If you want more detail do not hesitate to ask.

    Q

  10. #10
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    Quote Originally Posted by Machka
    Up here in Canada, we ride all winter long ... ice, snow, bitterly cold temps ... so what you want to do is possible .... but you HAVE TO know what you're doing and be prepared for it, or you risk being extremely uncomfortable, incurring injuries (i.e. frostbite, broken bones from slipping on the ice), or even dying (from hypothermia).

    If you are seriously thinking about doing this, I'd recommend checking out the Icebike page: http://www.icebike.com/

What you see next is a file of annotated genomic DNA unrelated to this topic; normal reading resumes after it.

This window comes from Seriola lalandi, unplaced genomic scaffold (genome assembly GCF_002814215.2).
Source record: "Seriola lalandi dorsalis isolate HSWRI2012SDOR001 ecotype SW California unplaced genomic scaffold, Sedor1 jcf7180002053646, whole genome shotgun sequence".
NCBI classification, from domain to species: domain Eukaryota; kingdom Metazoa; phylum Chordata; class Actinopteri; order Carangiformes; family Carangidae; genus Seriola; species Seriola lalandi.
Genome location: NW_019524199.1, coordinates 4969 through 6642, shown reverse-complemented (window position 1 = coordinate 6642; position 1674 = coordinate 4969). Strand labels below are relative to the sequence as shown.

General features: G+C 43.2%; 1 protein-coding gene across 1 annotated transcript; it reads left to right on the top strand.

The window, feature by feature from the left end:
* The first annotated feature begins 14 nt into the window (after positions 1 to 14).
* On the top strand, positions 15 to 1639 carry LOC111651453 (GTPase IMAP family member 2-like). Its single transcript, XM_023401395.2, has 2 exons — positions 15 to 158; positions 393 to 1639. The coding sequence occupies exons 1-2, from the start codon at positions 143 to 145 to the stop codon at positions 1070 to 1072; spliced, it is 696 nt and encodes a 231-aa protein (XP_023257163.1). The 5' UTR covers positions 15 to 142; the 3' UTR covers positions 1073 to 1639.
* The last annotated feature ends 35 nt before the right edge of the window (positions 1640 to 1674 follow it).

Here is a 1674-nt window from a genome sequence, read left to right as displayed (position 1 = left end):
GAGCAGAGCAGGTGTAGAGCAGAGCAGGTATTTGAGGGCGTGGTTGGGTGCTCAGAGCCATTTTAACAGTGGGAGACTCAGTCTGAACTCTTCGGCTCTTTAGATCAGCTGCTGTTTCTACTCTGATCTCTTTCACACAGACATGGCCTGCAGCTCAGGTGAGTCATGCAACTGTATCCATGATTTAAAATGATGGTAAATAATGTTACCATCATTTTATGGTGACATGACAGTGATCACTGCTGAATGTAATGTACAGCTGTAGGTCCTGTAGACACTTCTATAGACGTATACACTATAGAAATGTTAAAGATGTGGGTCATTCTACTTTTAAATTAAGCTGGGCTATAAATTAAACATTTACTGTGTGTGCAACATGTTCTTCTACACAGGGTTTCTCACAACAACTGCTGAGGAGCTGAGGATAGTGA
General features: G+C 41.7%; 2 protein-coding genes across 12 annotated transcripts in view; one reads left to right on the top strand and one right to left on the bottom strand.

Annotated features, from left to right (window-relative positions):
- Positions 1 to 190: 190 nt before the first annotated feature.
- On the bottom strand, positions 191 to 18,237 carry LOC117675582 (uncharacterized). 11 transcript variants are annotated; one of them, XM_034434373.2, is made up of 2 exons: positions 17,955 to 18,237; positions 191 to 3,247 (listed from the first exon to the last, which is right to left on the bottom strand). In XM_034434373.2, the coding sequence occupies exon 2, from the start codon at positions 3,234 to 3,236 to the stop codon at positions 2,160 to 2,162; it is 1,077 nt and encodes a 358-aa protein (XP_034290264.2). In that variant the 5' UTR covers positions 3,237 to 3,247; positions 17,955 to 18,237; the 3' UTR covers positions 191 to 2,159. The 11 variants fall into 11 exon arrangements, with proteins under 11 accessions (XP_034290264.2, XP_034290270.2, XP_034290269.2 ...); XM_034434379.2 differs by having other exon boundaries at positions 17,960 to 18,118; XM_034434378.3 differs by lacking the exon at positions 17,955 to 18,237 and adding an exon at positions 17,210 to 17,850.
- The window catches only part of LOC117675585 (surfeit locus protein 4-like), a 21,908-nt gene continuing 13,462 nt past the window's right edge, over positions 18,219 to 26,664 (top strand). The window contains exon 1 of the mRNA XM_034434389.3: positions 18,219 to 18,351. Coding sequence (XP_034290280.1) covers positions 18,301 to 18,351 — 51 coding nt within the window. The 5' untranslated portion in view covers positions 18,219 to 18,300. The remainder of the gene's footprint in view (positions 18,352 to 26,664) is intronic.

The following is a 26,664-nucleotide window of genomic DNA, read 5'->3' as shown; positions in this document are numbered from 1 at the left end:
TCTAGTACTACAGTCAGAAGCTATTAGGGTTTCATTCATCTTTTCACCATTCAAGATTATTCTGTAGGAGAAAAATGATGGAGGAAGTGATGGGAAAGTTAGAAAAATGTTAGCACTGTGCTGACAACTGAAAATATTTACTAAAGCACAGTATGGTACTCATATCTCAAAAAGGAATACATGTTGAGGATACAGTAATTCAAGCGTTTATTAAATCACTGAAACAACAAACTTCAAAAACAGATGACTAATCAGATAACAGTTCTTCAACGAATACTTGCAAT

BTW - what part of the world are you from?
    I don't think he's referring to commuting. He wants to ride in the Alps. Anyone that's ridden the Alps knows that in the wintertime, that's a bad, bad idea.

    Koffee

  11. #11
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    Thanks, folks. I figured it would be more trouble than it's worth. Although I'm from San Francisco, I grew up in mid-Michigan and have done some backpacking in wintery conditions before. I had heard Europe's climate was milder than that, but I figured in the mountains there would still be plenty of snow. Oh well, I guess I'll have to tackle the Alps another time.

    Maybe I'll consider the England or Italy ideas (I've been looking for an excuse to go back to Italy anyway). Thanks again!

  12. #12
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    You can always go skiing instead.

    Koffe